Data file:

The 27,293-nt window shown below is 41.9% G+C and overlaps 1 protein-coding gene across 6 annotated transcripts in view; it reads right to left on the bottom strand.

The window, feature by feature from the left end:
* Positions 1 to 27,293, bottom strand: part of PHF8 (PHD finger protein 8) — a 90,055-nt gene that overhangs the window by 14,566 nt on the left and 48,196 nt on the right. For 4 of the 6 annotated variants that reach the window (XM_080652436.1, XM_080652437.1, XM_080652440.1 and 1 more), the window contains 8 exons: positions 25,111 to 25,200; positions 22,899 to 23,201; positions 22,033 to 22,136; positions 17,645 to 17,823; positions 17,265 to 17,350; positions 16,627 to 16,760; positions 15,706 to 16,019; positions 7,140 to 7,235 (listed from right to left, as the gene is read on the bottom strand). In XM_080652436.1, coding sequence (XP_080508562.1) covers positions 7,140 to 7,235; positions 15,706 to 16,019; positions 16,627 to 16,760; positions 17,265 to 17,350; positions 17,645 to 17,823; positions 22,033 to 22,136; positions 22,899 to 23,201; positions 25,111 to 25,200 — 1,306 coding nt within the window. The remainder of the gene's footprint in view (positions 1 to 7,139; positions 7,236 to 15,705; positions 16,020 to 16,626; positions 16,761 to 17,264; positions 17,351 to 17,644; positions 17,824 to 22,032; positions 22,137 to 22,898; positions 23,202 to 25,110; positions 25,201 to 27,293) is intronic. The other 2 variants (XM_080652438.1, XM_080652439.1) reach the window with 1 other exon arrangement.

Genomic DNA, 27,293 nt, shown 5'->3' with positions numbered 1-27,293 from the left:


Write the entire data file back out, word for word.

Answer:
The 27,293-nt window shown below is 41.9% G+C and overlaps 1 protein-coding gene across 6 annotated transcripts in view; it reads right to left on the bottom strand.

The window, feature by feature from the left end:
* Positions 1 to 27,293, bottom strand: part of PHF8 (PHD finger protein 8) — a 90,055-nt gene that overhangs the window by 14,566 nt on the left and 48,196 nt on the right. For 4 of the 6 annotated variants that reach the window (XM_080652436.1, XM_080652437.1, XM_080652440.1 and 1 more), the window contains 8 exons: positions 25,111 to 25,200; positions 22,899 to 23,201; positions 22,033 to 22,136; positions 17,645 to 17,823; positions 17,265 to 17,350; positions 16,627 to 16,760; positions 15,706 to 16,019; positions 7,140 to 7,235 (listed from right to left, as the gene is read on the bottom strand). In XM_080652436.1, coding sequence (XP_080508562.1) covers positions 7,140 to 7,235; positions 15,706 to 16,019; positions 16,627 to 16,760; positions 17,265 to 17,350; positions 17,645 to 17,823; positions 22,033 to 22,136; positions 22,899 to 23,201; positions 25,111 to 25,200 — 1,306 coding nt within the window. The remainder of the gene's footprint in view (positions 1 to 7,139; positions 7,236 to 15,705; positions 16,020 to 16,626; positions 16,761 to 17,264; positions 17,351 to 17,644; positions 17,824 to 22,032; positions 22,137 to 22,898; positions 23,202 to 25,110; positions 25,201 to 27,293) is intronic. The other 2 variants (XM_080652438.1, XM_080652439.1) reach the window with 1 other exon arrangement.

Genomic DNA, 27,293 nt, shown 5'->3' with positions numbered 1-27,293 from the left: